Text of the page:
In common usage, climate change describes contemporary global warming—the ongoing increase in global average temperature—and its impacts on Earth's climate system. Climate change in its broad sense also includes previous long-term changes to Earth's climate. The current rise in global average temperature is more rapid than previous changes, and is primarily caused by humans. Burning fossil fuels adds greenhouse gases to the atmosphere, most importantly carbon dioxide (CO2) and methane. Smaller contributions come from agriculture, industrial processes, and forest loss. Greenhouse gases warm the air by absorbing heat radiated by the Earth, trapping the heat near the surface. Greenhouse gas emissions amplify this effect, causing the Earth to take in more energy from sunlight than it can radiate back into space.
Due to climate change, deserts are expanding, while heat waves and wildfires are becoming more common. Increased warming in the Arctic has contributed to melting permafrost, glacial retreat and sea ice loss. Higher temperatures are also causing more intense storms, droughts, and other weather extremes. Rapid environmental change in mountains, coral reefs, and the Arctic is forcing many species to relocate or become extinct. Climate change threatens people with food and water scarcity, increased flooding, extreme heat, more disease, and economic loss. Human migration and conflict can also be a result. The World Health Organization (WHO) calls climate change the greatest threat to global health in the 21st century. Even if efforts to minimise future warming are successful, some effects will continue for centuries. These include sea level rise, and warmer, more acidic oceans.Many of these impacts are already felt at the current 1.2 °C (2.2 °F) level of warming. Additional warming will increase these impacts and may trigger tipping points, such as the melting of the Greenland ice sheet. Under the 2015 Paris Agreement, nations collectively agreed to keep warming "well under 2 °C". However, with pledges made under the Agreement, global warming would still reach about 2.7 °C (4.9 °F) by the end of the century. Limiting warming to 1.5 °C will require halving emissions by 2030 and achieving net-zero emissions by 2050.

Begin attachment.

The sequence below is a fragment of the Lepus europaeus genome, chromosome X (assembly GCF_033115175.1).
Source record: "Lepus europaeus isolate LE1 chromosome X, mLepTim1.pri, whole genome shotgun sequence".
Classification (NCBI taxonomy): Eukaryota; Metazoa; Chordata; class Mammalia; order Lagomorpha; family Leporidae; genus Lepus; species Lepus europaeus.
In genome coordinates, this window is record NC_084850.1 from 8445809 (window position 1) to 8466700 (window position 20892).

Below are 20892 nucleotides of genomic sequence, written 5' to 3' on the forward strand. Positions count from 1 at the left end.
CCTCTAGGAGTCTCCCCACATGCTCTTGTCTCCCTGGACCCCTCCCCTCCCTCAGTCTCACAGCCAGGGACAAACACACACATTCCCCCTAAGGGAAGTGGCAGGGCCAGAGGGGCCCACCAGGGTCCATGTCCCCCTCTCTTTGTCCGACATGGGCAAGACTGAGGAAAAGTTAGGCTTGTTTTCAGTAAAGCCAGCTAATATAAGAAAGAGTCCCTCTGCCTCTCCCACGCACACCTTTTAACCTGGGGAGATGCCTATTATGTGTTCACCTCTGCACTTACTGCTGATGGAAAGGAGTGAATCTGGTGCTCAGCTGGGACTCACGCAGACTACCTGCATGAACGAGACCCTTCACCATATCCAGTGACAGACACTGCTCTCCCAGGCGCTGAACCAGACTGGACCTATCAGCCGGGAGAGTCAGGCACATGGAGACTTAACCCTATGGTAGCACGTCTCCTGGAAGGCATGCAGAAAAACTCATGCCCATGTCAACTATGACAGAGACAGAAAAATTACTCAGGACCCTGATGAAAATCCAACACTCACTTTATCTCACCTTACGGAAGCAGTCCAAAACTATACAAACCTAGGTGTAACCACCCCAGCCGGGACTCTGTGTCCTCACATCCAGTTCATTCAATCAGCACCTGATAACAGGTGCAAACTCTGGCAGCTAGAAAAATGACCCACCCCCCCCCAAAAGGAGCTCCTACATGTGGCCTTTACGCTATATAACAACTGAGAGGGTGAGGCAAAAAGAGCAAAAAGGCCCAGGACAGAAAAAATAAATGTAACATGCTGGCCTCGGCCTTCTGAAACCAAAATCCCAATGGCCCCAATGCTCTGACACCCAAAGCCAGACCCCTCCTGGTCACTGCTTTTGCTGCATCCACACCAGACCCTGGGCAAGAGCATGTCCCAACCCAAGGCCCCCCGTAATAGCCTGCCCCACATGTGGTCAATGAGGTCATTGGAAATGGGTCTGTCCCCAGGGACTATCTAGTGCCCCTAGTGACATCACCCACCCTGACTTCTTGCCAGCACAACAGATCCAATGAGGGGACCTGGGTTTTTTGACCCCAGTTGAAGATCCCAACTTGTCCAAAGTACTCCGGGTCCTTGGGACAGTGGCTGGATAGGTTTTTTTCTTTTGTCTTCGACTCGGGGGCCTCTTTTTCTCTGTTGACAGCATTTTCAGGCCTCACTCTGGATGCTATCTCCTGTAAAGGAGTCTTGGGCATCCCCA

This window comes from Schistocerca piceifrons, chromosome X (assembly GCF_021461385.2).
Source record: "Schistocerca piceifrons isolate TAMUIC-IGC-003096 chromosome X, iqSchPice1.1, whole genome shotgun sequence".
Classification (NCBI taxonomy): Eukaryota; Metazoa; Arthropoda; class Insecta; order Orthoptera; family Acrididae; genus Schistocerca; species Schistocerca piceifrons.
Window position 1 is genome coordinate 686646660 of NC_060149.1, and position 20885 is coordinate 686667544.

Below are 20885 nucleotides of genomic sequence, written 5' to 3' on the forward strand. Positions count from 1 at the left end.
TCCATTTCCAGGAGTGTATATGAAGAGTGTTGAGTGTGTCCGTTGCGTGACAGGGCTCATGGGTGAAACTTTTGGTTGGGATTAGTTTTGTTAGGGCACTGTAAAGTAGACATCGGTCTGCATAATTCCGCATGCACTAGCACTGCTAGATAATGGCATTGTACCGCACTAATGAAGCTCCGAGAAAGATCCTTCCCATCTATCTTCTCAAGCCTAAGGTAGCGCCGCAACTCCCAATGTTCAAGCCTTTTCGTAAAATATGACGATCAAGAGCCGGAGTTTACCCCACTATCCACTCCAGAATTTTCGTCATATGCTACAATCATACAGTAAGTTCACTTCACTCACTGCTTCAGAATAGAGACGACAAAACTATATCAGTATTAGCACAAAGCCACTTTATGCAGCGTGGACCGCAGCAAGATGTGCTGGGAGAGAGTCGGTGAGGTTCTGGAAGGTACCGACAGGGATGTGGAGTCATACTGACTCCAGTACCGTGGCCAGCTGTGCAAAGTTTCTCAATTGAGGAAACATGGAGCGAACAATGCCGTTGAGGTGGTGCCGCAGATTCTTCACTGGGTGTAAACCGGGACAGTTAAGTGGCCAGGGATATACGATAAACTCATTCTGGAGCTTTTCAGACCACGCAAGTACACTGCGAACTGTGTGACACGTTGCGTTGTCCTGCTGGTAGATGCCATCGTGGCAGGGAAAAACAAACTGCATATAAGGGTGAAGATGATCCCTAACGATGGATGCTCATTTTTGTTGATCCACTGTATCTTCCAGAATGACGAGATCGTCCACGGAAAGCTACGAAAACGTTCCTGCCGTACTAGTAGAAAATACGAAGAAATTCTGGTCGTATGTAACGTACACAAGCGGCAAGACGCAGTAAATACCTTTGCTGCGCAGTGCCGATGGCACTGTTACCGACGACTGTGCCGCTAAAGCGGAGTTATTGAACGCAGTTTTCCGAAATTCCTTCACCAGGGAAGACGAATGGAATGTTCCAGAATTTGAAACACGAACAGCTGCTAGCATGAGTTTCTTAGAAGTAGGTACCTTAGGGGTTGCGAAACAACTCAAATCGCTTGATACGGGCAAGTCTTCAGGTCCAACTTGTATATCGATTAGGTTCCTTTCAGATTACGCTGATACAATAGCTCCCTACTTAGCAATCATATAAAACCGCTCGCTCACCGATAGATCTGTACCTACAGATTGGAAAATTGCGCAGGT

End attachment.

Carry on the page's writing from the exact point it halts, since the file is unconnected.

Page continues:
Making deep cuts in emissions will require switching away from burning fossil fuels and towards using electricity generated from low-carbon sources. This includes phasing out coal-fired power plants, vastly increasing use of wind, solar, and other types of renewable energy, and taking measures to reduce energy use. Electricity generated from non-carbon-emitting sources will need to replace fossil fuels for powering transportation, heating buildings, and operating industrial facilities. Carbon can also be removed from the atmosphere, for instance by increasing forest cover and by farming with methods that capture carbon in soil. While communities may adapt to climate change through efforts like better coastline protection, they cannot avert the risk of severe, widespread, and permanent impacts.
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